A sinful vow: this is Jephthah’s first agony of defeat. There is a second agony of defeat, and that is, the anger and pride of Jephthah and the tribe of Benjamin resulted in a civil war with thousands of deaths.
Because of Anger and Pride
In the first seven verses of the next chapter, Chapter 12, the tribe of Ephraim was again in focus. Back in Chapter 8, after Gideon defeated the Midianites, the men of Ephraim complained to him, “Why did you not call us when you went to fight against Midian?” Gideon was diplomatic in his answer, even flattering them that they were better than Gideon’s army because the Ephraimites killed the princes of Midian, Oreb and Zeeb. Gideon did not even tell the Ephraimites that he actually called them to war against the Midianites, and they did not respond to his call. So the anger of the Ephraimites subsided at Gideon’s soft answer.
Here in Chapter 12, these pesky Ephraimites were at it again. Instead of rejoicing and congratulating Jephthah for his victory against the Ammonites, they were angry again, and crossed over from the west of the Jordan river to confront him. In their arrogance, pride and anger, they even told Jephthah, “We will burn your house over you with fire.” They also vowed that they were going to war against the Gileadites, “You are fugitives of Ephraim, you Gileadites.”
Did Jephthah respond in a conciliatory manner like Gideon? No, he met anger with anger. He said that he called out the Ephraimites, who by the way, were also being attacked by the Ammonites, but they again rejected another call for help from their countrymen. Unlike Gideon, Jephthah told them to their face that they were lying. And now that the Gileadites were victorious, the men of Ephraim were angry that they were not part of the glory of victory. So Jephthah went to war against the Ephraimites, defeating them, and capturing all the fords or shallow crossing places of the Jordan river.
In his anger, Jephthah and the Gileadites devised a plan to capture and kill Ephraimite stragglers who wanted to go back to their homes across the river. All men crossing over to the west must say a password, “Shibboleth.” Obviously, the different tribes of Israel were familiar with the different accents and pronunciations of each tribe. Everyone knew that the Ephraimites could not pronounce the “sh” sound, so they would say “Sibboleth.” Here, we know who’s from “New Yawk,” or from “Loo-a-vul,” or where Peggie Sue or Jim Bob comes from, or if someone is Canadian, eh? [my best imitations] In the Philippines, almost everyone knows how to speak the Tagalog language. But we Tagalog speakers can detect a non-Tagalog speaker by just a few words. For example, the word for “grandmother” in most dialects is “Lola.” But there are Filipinos in areas that are not Tagalog speakers, so they would pronounce “Lola” as “Lula.” And by this word alone, Tagalog speakers will be able to detect a non-Tagalog speaker.
So this was Jephthah’s password to eliminate all the Ephraimite warriors. In the end, the Ephraimite men were decimated: 42,000 were killed by the Gileadites, never again to play a prominent role in Israel. All these lives were lost because of anger, bitterness, jealousy, pride and all kinds of selfishness. And as we continue with our study of the Book of Judges, we will see Israel’s descent into more bitter civil war because of this selfishness stemming from unbelief.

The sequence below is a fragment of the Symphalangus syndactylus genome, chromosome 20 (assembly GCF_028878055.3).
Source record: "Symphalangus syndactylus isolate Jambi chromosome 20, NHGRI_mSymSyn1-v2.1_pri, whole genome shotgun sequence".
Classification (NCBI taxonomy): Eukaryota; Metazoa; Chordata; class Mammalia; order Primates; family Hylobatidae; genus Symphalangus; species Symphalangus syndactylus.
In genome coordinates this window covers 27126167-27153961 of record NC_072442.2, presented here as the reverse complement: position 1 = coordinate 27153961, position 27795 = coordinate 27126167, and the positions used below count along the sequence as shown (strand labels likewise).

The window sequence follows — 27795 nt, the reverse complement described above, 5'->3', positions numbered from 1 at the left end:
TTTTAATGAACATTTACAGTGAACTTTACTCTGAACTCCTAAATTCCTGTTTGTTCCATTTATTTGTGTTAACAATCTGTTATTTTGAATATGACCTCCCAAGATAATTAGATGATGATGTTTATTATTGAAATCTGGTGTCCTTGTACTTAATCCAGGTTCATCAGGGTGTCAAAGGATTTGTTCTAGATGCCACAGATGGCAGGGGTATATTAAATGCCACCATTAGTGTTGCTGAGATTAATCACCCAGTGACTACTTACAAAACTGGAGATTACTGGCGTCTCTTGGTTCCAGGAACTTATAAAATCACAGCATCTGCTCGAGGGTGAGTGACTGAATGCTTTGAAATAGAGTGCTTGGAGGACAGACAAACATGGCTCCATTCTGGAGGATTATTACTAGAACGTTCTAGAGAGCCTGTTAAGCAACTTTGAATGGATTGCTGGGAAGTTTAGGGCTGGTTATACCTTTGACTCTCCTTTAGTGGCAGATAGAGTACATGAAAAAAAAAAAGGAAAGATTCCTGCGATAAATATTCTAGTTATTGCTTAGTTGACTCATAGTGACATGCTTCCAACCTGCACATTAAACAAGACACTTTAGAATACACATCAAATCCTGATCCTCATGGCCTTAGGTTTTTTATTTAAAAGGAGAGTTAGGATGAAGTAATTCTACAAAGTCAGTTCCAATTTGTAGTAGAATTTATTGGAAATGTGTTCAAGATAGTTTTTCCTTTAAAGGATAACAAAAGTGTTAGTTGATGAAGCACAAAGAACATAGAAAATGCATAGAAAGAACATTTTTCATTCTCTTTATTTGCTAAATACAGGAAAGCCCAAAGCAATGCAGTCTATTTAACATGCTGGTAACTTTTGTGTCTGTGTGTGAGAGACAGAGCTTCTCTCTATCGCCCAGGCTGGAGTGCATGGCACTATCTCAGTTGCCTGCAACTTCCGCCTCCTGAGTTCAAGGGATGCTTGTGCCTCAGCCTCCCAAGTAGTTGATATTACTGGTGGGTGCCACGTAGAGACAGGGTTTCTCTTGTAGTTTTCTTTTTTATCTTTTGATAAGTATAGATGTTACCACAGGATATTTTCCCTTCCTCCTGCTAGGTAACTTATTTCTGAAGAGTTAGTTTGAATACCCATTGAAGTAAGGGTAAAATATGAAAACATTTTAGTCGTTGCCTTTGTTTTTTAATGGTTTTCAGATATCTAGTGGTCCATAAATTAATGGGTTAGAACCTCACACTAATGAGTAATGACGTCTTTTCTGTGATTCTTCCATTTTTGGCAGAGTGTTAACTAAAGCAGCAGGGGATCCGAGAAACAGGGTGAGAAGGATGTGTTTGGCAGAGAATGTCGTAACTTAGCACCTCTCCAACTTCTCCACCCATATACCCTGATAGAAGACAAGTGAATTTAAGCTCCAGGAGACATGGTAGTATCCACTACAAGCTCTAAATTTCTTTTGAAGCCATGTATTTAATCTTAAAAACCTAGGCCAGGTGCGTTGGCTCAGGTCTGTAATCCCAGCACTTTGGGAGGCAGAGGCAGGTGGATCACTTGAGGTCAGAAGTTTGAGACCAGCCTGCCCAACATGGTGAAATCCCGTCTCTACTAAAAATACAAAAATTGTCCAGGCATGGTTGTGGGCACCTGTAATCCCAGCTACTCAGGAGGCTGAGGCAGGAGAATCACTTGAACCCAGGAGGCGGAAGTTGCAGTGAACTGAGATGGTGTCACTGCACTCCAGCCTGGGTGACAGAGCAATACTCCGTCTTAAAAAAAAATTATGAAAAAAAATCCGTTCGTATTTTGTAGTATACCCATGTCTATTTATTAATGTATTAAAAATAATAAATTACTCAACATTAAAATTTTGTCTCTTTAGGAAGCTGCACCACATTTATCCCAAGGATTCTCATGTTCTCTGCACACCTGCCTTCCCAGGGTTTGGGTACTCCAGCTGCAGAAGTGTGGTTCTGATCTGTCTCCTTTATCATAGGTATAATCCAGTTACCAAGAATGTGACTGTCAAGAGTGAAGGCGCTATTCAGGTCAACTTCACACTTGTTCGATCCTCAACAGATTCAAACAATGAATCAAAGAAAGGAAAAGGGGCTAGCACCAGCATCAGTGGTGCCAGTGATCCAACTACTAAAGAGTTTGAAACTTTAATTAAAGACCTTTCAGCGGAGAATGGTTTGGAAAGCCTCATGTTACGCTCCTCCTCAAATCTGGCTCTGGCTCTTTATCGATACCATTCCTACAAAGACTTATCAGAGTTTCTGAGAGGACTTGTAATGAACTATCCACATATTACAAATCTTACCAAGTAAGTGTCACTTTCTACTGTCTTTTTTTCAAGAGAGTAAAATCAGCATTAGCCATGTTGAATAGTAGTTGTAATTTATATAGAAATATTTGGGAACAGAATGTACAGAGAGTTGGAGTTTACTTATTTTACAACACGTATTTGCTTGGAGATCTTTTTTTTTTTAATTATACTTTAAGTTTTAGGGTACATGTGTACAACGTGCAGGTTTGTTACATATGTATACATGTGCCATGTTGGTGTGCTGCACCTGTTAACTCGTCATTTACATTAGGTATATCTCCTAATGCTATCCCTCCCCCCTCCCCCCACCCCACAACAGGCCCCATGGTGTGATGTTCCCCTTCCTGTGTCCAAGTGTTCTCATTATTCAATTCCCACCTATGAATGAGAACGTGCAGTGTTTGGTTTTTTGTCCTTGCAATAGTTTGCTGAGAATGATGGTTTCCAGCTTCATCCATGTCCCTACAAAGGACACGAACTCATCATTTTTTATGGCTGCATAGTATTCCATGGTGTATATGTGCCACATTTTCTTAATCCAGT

Perhaps because of this, Jephthah’s rule as judge was the shortest among all the judges— only 6 years—compared with the earlier judges who ruled for 22-80 years. The judges who followed Jephthah also ruled for short terms: Ibzan for 7 years, Elon for 10 years, and Abdon for 8 years. The LORD was more and more displeased with the people and the judges.
Dear Friends: The agony of victory for Jephthah and Israel is rooted in the people’s sin. They were in rebellion and unbelief against God. Jephthah made a sinful, abominable vow. The story ended in a civil war because of pride and anger on both sides.
The beginning of our text says that the Spirit of God empowered Jephthah, but just like all believers today who are indwelt by the Holy Spirit, we still make unwise, unholy, ungodly, sinful decisions. The only difference between us and Jephthah is we confess and repent of these sins.
In dire situations, we’re inclined to make hasty vows. We forget that God is in sovereign control of all things, and he would do as he pleases, without regard for our vow. We lack the faith and patience to wait on God’s direction, and we think that we could hasten his will for our lives with a vow or two. And often these vows are impossible for us to fulfill. But God is gracious and merciful that even when we make vows with selfish motivations, he forgives us when we confess and repent of them.
For Jephthah, the result of this sinful vow was unspeakable tragedy. It is a tragedy of our times as well, because for many women today, hundreds of thousands of unborn children are sacrificed on the altar of selfish convenience, career, and money.
The second tragedy in the story of Jephthah is the result of anger, jealousy and pride. His anger is rooted all the way back from his days as an outcast, even a fugitive. So in revenge, he lashed out against the Gileadites at first, and then against the Ephraimites after his victory. Anger and pride always produce bad outcomes. How many times do we reflect on our angry words and wish that we could take them back because it hurt others? How many families and churches have been destroyed by angry words and by jealousy and pride? James says that bitter jealousy and selfish ambition are rooted in human wisdom, which is “unspiritual and demonic.” The result is “disorder and every vile practice.” The tribe of Ephraim was slaughtered by Jephthah because of this (Jas 3:14-17). This is always true: “A soft answer turns away wrath, but a harsh word stirs up anger” (Prov 15:1).
Jesus made vows to his Father in heaven, and he fulfilled all his covenant vows. He came down from heaven, giving up his glory in heaven to assume a humble human existence. Despised and rejected by his own people, he was compassionate even to those who killed him, praying, “Father, forgive them, for they do not know what they do.” He was angry once at the merchants who dishonored his Father’s house, but did not hurt anyone. And then he fulfilled his vow to willingly offer his body and blood for the sins of his people, those whom his Father had given to him from eternity. He was able to do these things because of the heavenly wisdom given to him by the Spirit of God.
So James exhorts us that to seek this divine wisdom from God’s Word. This wisdom is “first pure, then peaceable, gentle, open to reason, full of mercy and good fruits, impartial and sincere. And a harvest of righteousness is sown in peace by those who make peace” (Jas 3:17-18). Let this be our wisdom in our families, in our communities, and not the least, in our church.